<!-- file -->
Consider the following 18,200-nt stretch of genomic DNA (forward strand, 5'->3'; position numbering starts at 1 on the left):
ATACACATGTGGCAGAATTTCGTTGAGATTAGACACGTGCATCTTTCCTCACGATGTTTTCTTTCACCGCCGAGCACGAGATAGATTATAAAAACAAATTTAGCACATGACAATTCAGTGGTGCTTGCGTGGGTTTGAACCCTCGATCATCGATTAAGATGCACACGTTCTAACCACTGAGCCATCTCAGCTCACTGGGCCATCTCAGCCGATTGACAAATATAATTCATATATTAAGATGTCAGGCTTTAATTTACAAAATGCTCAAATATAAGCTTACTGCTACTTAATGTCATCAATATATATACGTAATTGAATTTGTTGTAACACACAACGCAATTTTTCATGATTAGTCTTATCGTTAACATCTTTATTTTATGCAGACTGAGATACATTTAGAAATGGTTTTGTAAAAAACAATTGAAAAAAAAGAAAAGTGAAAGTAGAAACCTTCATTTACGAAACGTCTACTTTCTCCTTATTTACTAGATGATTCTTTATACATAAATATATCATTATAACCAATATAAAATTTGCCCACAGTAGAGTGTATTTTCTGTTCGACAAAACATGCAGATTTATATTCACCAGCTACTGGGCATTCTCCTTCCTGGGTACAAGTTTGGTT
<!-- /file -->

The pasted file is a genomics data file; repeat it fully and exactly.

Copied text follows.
Consider the following 18,200-nt stretch of genomic DNA (forward strand, 5'->3'; position numbering starts at 1 on the left):
ATACACATGTGGCAGAATTTCGTTGAGATTAGACACGTGCATCTTTCCTCACGATGTTTTCTTTCACCGCCGAGCACGAGATAGATTATAAAAACAAATTTAGCACATGACAATTCAGTGGTGCTTGCGTGGGTTTGAACCCTCGATCATCGATTAAGATGCACACGTTCTAACCACTGAGCCATCTCAGCTCACTGGGCCATCTCAGCCGATTGACAAATATAATTCATATATTAAGATGTCAGGCTTTAATTTACAAAATGCTCAAATATAAGCTTACTGCTACTTAATGTCATCAATATATATACGTAATTGAATTTGTTGTAACACACAACGCAATTTTTCATGATTAGTCTTATCGTTAACATCTTTATTTTATGCAGACTGAGATACATTTAGAAATGGTTTTGTAAAAAACAATTGAAAAAAAAGAAAAGTGAAAGTAGAAACCTTCATTTACGAAACGTCTACTTTCTCCTTATTTACTAGATGATTCTTTATACATAAATATATCATTATAACCAATATAAAATTTGCCCACAGTAGAGTGTATTTTCTGTTCGACAAAACATGCAGATTTATATTCACCAGCTACTGGGCATTCTCCTTCCTGGGTACAAGTTTGGTT